Ask yourself if the reason that Mr. Saks opposes Mr. Losicco's parole makes sense to you. Here is a quote from the story:
'If someone has been in prison since they were 16 and are now 50 the chances of him being rehabilitated are zero,' Saks said. 'He has spent two-thirds of his life doing hard time.'You might think that since too much time in prison makes a person incapable of rehabilitation, then it necessarily follows that prisoners should get frequent parole hearings so that they are not in prison so long that they can't be rehabilitated. Mr. Saks is here to tell you that people who think that are wrong. New York law lets Mr. Losicco get a parole hearing every two years since his 25th year in prison. According to Mr. Saks, having a parole hearing every 24 months inflicts a "continuous crime" by the State of New York against the survivors of crime and the community in which the crime occurred. Put another way, New York is inflicting a crime on Mr. Saks (who is a member of the community where the murder took place) not by releasing Mr. Loscicco but by simply having a hearing to determine whether Mr. Loscicco should be released.
In an effort to stop this "continuous crime" from being continuous. Mr. Saks wants prisoners to get parole hearings every five years instead of two. I guess this is because long prison sentences have the effect of not rehabilitating prisoners so making it harder for prisoners to get parole hearings will make it less likely that anyone is actually rehabilitated. Or something like that. Because politicians love to be seen as being tough a crime a bill to change the period from two years to five years has been introduced to the New York Senate.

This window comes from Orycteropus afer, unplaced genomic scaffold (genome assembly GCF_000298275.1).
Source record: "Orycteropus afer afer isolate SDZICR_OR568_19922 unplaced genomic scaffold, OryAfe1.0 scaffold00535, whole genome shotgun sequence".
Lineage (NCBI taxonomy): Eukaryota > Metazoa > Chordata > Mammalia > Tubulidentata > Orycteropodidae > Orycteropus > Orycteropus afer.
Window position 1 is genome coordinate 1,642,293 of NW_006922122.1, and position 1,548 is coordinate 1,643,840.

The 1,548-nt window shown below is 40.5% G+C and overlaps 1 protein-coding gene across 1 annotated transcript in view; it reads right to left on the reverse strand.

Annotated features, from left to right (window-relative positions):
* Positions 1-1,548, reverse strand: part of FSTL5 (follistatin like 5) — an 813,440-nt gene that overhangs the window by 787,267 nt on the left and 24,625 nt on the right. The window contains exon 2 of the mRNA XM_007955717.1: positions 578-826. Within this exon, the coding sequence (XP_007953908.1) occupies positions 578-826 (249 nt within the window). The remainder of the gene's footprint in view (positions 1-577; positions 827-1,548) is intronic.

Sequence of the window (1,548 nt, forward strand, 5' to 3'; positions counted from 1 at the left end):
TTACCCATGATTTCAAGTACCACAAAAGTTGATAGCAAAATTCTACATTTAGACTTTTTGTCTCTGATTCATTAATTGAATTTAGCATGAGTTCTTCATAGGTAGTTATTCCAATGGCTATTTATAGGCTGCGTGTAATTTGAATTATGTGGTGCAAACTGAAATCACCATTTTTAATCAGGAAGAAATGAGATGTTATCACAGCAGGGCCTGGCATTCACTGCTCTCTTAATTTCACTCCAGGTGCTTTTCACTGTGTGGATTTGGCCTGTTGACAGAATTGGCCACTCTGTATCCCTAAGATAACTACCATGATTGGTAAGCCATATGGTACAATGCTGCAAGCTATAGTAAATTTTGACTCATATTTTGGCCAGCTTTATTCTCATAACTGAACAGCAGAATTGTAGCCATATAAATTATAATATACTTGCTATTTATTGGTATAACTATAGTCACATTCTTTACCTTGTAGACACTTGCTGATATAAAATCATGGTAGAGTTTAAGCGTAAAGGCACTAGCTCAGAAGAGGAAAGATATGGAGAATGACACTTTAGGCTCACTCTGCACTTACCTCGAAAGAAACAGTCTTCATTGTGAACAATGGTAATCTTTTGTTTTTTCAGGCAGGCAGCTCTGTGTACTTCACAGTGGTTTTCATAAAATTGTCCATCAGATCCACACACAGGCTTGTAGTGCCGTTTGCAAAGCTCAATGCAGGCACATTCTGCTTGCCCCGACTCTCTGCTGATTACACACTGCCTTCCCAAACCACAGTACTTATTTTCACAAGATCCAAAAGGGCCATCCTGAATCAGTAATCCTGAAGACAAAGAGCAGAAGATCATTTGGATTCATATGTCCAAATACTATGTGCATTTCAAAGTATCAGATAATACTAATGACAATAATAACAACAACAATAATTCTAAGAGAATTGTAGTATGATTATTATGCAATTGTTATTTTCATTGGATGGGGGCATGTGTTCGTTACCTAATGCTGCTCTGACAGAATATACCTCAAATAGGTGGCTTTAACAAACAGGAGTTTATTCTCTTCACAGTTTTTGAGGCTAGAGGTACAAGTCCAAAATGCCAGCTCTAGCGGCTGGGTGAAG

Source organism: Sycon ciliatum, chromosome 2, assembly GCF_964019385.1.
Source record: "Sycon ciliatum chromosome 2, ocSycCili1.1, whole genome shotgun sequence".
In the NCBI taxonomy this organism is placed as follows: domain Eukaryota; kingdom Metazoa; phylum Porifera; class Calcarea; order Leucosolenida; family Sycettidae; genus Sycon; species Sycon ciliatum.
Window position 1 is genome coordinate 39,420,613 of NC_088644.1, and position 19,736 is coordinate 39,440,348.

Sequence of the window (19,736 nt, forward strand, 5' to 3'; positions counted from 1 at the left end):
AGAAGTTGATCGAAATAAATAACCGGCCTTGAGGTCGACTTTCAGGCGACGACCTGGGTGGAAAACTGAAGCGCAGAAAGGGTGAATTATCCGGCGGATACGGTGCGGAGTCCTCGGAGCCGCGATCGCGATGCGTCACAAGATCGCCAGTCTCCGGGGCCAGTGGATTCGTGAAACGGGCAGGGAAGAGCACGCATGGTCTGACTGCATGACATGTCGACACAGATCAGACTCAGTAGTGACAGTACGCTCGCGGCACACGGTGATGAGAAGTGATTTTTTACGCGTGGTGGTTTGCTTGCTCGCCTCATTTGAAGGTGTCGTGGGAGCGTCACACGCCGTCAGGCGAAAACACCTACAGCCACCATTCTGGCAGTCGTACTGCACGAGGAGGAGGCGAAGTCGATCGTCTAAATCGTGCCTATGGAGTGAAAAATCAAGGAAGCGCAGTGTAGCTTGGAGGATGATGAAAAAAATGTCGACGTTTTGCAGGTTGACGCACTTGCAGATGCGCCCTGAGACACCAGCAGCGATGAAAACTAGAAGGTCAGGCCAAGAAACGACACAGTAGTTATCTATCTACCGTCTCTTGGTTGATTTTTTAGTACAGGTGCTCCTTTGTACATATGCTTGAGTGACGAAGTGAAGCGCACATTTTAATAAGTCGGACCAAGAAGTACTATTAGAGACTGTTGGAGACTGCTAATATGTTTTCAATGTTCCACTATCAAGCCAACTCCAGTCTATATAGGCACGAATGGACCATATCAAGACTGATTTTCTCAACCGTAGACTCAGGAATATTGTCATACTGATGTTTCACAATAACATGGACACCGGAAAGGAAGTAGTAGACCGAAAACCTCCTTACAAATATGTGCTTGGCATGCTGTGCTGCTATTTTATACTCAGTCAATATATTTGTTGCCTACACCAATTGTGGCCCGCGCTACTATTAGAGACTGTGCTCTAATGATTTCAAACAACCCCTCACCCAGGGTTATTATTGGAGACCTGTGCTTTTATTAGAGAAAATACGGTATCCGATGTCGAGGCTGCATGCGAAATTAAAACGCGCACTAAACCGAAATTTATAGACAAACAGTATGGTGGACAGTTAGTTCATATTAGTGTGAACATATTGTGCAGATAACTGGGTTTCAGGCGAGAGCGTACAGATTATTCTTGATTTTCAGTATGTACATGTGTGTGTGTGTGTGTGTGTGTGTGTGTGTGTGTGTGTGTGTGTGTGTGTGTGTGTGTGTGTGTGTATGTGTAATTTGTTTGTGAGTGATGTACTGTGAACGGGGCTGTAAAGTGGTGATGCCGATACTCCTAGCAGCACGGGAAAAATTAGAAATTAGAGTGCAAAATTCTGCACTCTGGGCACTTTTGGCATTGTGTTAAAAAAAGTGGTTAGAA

I do not have an opinion on whether Ms. Losicco (who the article says has been a model prisoner) has been rehabilitated and is worthy of parole. And I don't have an issue with those who say the nature of his crime—which was truly awful—dictates that Mr. Losicco stay in prison longer or even for the rest of his life. But very few people are the same when they are 50 as when they are 16. If long prison sentences are not rehabilitating people, that strikes me as an argument that long prison sentences are not working rather than an argument for keeping people in prison longer.
What do you think Mr. Torvik? Should teenagers sentenced to long prison sentences be required to remain in prison until death because prison cannot rehabilitate them? What goal is our society trying to accomplish when we sentence teenagers to prison for long periods of time?